Designing Activities: Problems and Options

The following material is reprinted with some adaptations with permission of The Training Institute of the United States Training Office. The original material (available on the web) is linked at the end of this section.

To help course developers and instructors think differently—that is, to answer the question “What will work?”—this section provides examples of five activities as they would be presented in a resident classroom and potential problems and potential options for modifying each activity for video teletraining.

Some options are more desirable than others, given cost of materials and logistics. However, all options allow for each participant to have the same opportunity to participate in an activity, regardless of the location. No one site should have an advantage over another. Each site must be able to critique, evaluate, comment, and share responses. Unless an observer role is part of an activity, such as a role play or a group process exercise that has a designated observer, it is unacceptable for a remote site to be placed in the role of observer only.

Dart Game: To demonstrate differences in coaching and feedback, participants in a resident classroom are asked to participate in a dart game. The game is facilitated by the instructor, and participants are called upon to coach and give feedback to the dart thrower. The problem for the video classroom is how participants at remote sites can actively observe, coach, or provide feedback on the dart game when they are not in the same room. Capturing the person throwing the dart and the target on camera, given the target’s distance from the person, can also pose a problem.

Option 1: Focus the main camera on the person throwing the dart and the graphics camera on the target. After the dart hits the target, the image of the target (which does not need to be real time) can be sent in still mode to all sites. Thus, participants at any site can provide feedback on the dart’s proximity to the target.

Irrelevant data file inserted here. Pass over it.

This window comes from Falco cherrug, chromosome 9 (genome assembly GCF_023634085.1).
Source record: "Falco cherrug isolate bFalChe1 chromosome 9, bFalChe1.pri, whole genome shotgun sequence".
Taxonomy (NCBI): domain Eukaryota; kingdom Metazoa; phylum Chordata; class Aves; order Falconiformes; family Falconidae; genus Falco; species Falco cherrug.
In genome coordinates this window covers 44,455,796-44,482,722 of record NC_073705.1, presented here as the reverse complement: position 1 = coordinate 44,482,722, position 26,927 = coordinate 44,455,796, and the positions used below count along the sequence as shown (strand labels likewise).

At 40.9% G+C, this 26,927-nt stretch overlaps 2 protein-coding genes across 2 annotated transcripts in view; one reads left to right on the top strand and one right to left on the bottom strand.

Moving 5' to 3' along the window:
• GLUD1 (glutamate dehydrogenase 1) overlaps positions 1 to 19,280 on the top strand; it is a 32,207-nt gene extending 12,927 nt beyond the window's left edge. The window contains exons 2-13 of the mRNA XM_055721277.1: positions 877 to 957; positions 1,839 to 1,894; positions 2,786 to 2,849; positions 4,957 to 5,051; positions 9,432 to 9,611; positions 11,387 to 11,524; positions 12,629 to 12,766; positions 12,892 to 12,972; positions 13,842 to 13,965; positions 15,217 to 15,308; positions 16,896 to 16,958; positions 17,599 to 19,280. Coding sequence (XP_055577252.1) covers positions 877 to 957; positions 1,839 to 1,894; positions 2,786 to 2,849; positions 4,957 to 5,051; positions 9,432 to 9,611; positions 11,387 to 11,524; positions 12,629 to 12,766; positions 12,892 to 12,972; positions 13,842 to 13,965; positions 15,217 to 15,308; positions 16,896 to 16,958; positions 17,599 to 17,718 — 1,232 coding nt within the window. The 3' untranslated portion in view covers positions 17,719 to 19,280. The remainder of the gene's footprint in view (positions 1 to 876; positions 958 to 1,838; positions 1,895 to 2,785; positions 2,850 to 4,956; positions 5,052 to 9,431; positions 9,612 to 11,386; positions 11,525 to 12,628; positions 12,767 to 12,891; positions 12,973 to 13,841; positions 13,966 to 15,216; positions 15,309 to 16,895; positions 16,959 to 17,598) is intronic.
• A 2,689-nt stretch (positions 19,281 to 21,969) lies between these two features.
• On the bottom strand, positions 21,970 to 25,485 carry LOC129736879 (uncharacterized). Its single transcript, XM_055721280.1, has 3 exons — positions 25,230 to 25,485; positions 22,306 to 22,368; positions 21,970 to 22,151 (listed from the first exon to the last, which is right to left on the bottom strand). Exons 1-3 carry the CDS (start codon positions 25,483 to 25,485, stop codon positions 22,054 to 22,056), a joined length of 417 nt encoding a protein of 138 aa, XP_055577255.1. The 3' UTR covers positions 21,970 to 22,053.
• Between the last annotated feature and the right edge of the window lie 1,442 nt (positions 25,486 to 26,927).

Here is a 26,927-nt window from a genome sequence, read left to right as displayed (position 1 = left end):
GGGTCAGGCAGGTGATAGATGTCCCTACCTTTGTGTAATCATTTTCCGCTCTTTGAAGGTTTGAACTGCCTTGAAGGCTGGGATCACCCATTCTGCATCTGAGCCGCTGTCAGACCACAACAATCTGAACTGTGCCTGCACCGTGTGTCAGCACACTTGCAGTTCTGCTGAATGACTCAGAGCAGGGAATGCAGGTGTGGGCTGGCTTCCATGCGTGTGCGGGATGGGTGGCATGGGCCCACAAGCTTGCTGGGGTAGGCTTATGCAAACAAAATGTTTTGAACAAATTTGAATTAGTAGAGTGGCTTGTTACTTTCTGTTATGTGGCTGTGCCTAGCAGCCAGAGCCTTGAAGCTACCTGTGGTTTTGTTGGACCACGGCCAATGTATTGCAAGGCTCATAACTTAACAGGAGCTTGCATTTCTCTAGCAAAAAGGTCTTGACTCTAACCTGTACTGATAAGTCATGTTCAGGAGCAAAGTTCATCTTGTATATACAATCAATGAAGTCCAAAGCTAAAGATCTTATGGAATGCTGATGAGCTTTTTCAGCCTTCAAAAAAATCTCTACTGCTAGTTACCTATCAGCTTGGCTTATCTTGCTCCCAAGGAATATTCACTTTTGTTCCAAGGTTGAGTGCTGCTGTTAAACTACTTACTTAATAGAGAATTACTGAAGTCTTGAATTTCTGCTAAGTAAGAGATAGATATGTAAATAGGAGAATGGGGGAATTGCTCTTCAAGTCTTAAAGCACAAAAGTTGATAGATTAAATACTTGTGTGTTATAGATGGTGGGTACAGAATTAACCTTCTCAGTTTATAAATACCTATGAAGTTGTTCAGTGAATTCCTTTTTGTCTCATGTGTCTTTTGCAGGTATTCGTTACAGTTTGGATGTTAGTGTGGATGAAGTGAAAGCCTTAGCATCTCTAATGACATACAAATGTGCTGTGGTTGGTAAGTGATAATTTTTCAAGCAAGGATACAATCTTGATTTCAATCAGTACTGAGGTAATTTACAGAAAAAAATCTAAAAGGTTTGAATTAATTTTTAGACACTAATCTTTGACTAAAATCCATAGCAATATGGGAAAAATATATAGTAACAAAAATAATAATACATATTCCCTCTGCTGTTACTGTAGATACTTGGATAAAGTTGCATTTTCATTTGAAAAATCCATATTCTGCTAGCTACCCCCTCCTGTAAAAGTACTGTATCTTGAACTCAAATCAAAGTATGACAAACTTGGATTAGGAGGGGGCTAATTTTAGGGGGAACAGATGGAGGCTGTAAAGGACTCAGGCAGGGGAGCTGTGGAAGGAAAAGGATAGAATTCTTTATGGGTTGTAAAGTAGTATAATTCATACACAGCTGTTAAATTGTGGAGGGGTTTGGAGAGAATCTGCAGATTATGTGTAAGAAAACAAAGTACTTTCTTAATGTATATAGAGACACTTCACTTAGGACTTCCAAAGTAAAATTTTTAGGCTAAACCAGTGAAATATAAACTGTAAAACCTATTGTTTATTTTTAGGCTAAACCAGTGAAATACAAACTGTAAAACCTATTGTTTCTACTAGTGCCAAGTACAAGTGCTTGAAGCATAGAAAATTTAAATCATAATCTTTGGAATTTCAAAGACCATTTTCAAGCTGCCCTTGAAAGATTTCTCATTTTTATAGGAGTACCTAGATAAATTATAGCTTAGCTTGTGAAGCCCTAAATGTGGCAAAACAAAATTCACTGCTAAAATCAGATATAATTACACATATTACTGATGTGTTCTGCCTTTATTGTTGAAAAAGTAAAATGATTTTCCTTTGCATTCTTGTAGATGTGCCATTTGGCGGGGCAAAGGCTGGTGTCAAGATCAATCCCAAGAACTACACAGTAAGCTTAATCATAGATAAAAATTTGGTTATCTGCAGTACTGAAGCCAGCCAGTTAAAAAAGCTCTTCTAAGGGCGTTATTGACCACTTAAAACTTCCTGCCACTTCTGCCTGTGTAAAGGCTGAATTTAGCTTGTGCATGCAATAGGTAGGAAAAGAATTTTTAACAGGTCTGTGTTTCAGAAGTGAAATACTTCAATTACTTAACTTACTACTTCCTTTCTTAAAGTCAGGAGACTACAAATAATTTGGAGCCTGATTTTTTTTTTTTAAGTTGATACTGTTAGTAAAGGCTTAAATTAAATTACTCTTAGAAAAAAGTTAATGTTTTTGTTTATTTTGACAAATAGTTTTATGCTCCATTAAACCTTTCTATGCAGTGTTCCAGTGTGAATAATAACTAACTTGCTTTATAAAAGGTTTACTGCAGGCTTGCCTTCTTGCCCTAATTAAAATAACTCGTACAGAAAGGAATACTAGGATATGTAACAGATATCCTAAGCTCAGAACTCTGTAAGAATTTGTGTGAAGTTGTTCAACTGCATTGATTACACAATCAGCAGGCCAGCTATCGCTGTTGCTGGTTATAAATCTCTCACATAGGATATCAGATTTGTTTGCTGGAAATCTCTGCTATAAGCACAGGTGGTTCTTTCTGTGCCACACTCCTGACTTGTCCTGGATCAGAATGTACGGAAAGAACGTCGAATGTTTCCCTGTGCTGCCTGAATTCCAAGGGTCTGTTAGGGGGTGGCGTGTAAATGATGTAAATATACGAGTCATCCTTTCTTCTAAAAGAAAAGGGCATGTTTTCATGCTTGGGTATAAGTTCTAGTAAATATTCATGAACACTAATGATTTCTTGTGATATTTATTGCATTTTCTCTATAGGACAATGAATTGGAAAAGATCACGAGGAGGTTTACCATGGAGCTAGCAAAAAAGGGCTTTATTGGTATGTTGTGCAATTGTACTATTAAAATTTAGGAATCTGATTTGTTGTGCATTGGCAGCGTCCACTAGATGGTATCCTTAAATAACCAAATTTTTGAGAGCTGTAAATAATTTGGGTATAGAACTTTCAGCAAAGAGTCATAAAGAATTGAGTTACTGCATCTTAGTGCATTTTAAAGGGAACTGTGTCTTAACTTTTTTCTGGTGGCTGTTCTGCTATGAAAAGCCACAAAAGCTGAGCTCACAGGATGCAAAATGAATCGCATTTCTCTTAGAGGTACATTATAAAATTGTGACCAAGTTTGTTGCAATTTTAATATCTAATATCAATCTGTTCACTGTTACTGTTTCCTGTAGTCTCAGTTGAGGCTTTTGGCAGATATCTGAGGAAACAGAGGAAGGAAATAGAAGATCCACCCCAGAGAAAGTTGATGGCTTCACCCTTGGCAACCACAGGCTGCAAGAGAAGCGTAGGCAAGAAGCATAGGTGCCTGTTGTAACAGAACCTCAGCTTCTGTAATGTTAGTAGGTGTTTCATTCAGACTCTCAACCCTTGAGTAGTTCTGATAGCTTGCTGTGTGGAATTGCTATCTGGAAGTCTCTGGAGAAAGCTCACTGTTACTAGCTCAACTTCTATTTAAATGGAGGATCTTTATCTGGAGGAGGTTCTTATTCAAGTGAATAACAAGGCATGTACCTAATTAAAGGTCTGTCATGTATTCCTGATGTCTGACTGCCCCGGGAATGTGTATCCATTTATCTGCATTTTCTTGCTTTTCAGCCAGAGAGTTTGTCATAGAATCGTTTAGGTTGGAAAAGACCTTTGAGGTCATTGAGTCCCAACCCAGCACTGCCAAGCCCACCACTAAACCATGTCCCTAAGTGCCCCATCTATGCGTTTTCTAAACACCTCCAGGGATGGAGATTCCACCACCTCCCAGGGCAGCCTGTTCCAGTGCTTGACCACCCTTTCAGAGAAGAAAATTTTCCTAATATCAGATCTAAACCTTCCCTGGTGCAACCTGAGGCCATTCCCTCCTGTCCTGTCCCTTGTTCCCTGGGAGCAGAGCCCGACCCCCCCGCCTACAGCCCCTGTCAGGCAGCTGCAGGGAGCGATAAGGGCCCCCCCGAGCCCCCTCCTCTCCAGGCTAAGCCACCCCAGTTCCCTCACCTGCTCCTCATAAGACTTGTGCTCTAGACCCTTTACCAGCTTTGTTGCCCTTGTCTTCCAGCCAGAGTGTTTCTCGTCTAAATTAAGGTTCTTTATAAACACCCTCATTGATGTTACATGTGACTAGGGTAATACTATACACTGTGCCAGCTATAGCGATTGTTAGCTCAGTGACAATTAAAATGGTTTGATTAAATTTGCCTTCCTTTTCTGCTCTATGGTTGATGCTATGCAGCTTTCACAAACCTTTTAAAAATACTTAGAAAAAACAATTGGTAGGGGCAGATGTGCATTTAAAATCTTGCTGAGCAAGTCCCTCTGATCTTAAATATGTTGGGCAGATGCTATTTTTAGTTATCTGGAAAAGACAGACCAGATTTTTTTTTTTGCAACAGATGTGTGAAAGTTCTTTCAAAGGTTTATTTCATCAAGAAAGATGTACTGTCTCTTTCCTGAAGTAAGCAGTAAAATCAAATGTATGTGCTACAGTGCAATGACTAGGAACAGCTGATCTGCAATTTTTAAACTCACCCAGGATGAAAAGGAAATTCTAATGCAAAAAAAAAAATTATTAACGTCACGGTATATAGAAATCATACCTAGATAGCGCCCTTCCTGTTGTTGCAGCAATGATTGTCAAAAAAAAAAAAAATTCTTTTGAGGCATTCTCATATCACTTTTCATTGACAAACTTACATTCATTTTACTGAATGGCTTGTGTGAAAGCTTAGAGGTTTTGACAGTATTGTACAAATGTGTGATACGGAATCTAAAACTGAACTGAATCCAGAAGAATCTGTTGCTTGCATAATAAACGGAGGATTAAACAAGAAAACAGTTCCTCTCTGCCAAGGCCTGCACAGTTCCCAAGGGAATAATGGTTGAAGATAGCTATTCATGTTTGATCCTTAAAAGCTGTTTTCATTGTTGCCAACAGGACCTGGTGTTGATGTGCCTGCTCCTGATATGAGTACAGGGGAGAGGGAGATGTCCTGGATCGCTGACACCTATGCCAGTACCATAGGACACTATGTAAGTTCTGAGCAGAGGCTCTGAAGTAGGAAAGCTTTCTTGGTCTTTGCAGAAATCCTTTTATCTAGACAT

Option 2: Provide a dart game for each site, and ask each site to conduct the activity, facilitating the activity from the instructor site. Logistically, this is more difficult than other options, but it can be done.

Option 3: Select another game that requires less distance, such as shooting marbles, so that the game can fit in the view of a single camera. Or select a different skill, such as drawing a picture. The drawing can be viewed in live mode under the graphics camera. The activity may change, but the learning objective remains the same.

Brainstorming: To come up with possible solutions to a problem, participants in the resident classroom are asked to brainstorm solutions individually and then in small groups. Solutions are to be written on flip chart paper, posted, and discussed with the entire class. The problem for video teletraining is that flip chart paper cannot be seen easily by remote sites, especially when posted. To think of options for redesign, consider the reasons flip chart paper is used in a resident classroom: to write large enough for all participants to see and to post for reference later.

Option 1: *Provide pads of light blue or yellow paper to the groups to write on (as this distributes light differently and will be easily viewed on a screen).* “Send” the groups’ brainstormed lists of solutions to other sites using the graphics camera. Since the lists are enlarged on the receiving monitor, the monitor acts as a flip chart; the lists also can be re-sent any time during class for further reference. The 8½- x 11-inch size also allows for copying and distribution to participants, eliminating the need for someone to retype the handwritten flip charts.

Option 2: For a point-to-point class, responses can be entered into the room’s computer and shared with the other room via the document conferencing system. All participants can receive a printed copy.